STEVENSON, Robert Louis (Stevenson Robert Louis)( English writer of Scottish descent.)
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Biography STEVENSON, Robert Louis (Stevenson Robert Louis)
Born November 13, 1850 in Edinburgh. After high school, enrolled at the University of Edinburgh. Chose the law, was promoted to counsel, but hardly ever practiced.
In 1873-1879 he lived mostly in France for the meager earnings budding writer and occasional remittances from home. Traveled by canoe along the rivers of France, described in his first published book, Journey into the heart of the country (An Inland Voyage, 1878), and the hike described in Travels with a donkey in the Cevennes (Travels with a Donkey in the Cvennes, 1879). In the village of Grez, where both artists met Frances Matilda (Vandegrift) Osborne, an American his senior by ten years, was fond of painting. Left with her husband, she lived with children in Europe. Stevenson passionately in love with her, and once the divorce was obtained, May 19, 1880 in love got married in San Francisco. Their life together was marked by unceasing concern for Fanny painful husband. Stevenson became friends with her children and later his stepson (Samuel) Lloyd Osborne co-wrote three of his books: Error (The Wrong Box, 1889), Ebb (The Ebb-Tide, 1894) and Castaway (The Wrecker, 1892).
In 1880 Stephenson was diagnosed - TB. In search of healthful climate, he visited Switzerland, southern France, Bournemouth (England) and in 1887-1888 Saranac Lake in upstate New York. Partly because of poor health, partly to gather material for feature stories, Stevenson and his wife, mother and stepson went on a yacht in the southern area of the Pacific. They visited the Marquesas Islands, Tuamotu, Tahiti, Hawaii, Micronesia and Australia, and acquired a plot of land in Samoa, save for a long time deciding to settle in the tropics. His own he called Vaylima (Pyatireche).
The climate of the island went to his advantage: in a spacious plantation house in Vaylime were written by some of his best works. In the same house on Dec. 3, 1894 he died suddenly. Admirers-Samoan buried him on top of nearby mountains. On the tombstone are inscribed the words from his famous testament ( 'Under the vast starry sky')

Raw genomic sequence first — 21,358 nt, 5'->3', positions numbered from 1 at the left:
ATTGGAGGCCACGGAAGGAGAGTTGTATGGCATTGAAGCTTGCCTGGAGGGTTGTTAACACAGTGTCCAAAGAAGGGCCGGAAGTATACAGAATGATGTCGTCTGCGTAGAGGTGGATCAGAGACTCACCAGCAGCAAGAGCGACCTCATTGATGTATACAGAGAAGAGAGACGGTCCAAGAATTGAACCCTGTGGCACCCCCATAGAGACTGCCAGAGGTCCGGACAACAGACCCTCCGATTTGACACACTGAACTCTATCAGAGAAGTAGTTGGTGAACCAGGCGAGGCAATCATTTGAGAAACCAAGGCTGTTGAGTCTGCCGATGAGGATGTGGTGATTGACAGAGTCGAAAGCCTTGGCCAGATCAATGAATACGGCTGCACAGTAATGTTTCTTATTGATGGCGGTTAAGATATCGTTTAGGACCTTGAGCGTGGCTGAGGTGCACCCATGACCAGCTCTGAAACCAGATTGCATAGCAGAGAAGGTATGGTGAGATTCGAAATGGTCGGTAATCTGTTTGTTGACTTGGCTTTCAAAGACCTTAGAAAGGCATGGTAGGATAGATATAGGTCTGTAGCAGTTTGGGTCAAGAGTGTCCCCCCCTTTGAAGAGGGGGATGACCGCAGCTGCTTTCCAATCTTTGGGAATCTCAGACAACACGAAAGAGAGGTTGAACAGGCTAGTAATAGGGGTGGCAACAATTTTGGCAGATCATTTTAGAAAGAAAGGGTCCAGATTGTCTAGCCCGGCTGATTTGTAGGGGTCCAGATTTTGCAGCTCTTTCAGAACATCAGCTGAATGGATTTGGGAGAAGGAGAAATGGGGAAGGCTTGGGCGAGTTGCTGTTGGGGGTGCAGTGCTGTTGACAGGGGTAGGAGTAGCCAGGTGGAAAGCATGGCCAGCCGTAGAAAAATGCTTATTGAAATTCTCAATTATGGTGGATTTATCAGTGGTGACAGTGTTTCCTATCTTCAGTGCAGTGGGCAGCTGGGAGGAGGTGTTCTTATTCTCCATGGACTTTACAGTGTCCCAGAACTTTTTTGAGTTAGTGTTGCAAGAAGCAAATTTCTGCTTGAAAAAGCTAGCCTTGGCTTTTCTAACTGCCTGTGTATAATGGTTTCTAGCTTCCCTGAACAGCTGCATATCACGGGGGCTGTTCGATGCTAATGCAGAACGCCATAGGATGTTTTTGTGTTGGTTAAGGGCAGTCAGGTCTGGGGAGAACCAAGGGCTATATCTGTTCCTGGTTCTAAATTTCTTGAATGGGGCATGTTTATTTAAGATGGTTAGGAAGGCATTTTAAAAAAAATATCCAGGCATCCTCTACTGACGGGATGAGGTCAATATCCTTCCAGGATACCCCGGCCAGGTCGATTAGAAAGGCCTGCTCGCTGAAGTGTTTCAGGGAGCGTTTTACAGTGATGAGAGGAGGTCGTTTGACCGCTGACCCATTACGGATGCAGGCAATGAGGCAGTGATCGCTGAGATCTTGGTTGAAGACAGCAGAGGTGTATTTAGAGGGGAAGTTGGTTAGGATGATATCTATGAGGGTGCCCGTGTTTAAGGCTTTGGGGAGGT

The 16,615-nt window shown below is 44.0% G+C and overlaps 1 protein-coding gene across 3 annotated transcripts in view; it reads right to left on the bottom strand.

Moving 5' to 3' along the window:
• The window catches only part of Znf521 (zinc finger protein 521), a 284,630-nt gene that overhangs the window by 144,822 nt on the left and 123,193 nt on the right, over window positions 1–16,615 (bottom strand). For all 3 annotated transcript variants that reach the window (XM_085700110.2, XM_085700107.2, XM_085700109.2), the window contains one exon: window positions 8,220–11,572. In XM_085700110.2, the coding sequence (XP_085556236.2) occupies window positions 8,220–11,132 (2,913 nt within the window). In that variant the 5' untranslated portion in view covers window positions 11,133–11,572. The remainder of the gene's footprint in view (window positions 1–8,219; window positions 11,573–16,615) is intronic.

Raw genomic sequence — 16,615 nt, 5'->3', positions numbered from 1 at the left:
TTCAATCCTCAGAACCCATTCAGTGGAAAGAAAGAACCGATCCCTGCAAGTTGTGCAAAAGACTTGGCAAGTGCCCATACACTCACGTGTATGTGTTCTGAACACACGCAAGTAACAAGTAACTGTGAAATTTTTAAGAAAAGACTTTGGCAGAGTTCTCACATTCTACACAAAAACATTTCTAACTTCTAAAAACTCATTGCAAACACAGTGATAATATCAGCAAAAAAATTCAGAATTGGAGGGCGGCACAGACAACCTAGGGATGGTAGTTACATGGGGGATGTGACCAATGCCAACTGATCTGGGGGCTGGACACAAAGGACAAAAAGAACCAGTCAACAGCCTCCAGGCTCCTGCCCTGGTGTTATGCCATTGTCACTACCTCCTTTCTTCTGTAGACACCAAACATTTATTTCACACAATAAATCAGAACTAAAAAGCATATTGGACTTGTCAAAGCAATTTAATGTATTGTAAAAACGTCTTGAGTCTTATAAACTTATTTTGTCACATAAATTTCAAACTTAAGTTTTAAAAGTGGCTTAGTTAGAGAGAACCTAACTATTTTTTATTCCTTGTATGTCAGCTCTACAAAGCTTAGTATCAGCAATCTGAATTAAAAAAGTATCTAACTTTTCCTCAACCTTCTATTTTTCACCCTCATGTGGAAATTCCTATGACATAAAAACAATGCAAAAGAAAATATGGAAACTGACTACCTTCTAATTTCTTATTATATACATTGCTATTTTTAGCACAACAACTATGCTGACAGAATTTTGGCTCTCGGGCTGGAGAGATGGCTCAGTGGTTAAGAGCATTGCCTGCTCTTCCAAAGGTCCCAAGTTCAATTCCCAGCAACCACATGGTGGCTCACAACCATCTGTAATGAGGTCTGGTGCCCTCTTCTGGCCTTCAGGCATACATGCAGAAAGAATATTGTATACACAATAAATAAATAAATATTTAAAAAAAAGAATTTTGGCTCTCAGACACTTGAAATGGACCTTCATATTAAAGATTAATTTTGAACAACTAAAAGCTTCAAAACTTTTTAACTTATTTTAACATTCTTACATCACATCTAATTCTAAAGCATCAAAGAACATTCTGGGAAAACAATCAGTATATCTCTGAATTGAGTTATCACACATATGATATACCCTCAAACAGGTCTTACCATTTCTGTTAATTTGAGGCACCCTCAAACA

. The success of the famous books of Stevenson is partly due to their addictive affected topics: pirate adventure of Treasure Island (Treasure Island, 1883), science fiction horror of Dr. Jekyll and Mr. Hyde (The Strange Case of Dr
. Jekyll and Mr. Hyde, 1886) and children's enthusiasm in the Children's flower-garden of poems (A Child's Garden of Verses, 1885). But apart from these advantages should be noted the rapid drawing character John Silver, the density of the syllable in Doctor Jekyll and Mr. Hyde, sequins irony in the Children's flower-garden of verses testifying to the versatility of his talent.
His literary career he began with the highly esteemed at that time the essay, written in a relaxed manner, and never betrayed the genre. His articles about writers and the writers' art - a modest objection (A Humble Remonstrance, 1884), Dreaming (Dreams, 1888), Some technical elements of literary style (On Some Technical Elements of Style in Literature, 1885) and others. - To bring together with G. James. In the travel notes, Travel with a donkey, Silverado Squatters (The Silverado Squatters, 1883) and in the South Seas (In the South Seas, 1890) masterfully recreated local flavor, besides the last is of particular interest to researchers. Little-known literary anecdotes Stevenson are among the most caustic, witty and concise in English literature. Lyrics he wrote sporadically, and rarely took them seriously
. To enter the world of some of the works of Robert Louis Stevenson - Kidnapped (Kidnapped, . 1886) and its sequel Catriona (Catriona, . 1893; journal version David Balfour - David Balfour), . The Master of Ballantrae (The Master of Ballantrae, . 1889), . Jolly good fellows (The Merry Men, . 1882), . Damned Janet (Thrawn Janet, . 1881), . - The reader will need at least a superficial acquaintance with the language and history of Scotland,
. Almost all of them - except for the wretched Janet, little gems in the genre of stories about ghosts, - written unevenly. The Black Arrow (The Black Arrow, 1883) and Saint-Yves (St. Ives, 1897) can be attributed to a number of notable failures. Error and Suicide Club (The Suicide Club, 1878), as well as stories, which are their continuation (some written in collaboration with Fanny), not everyone will be thrilled. But Beach Falaise (The Beach of Falesa) - one of the best stories, . ever written about the South Seas, . and extremely entertaining often run with him island fantasy Satanic bottle (The Bottle Imp, . 1891) and The Island of votes (The Isle of Voices, . 1893),
. It is believed that the Germiston Weir (Weir of Hermiston, 1896) could be one of the great novels of the 19., But Stevenson managed to finish only one third of the book.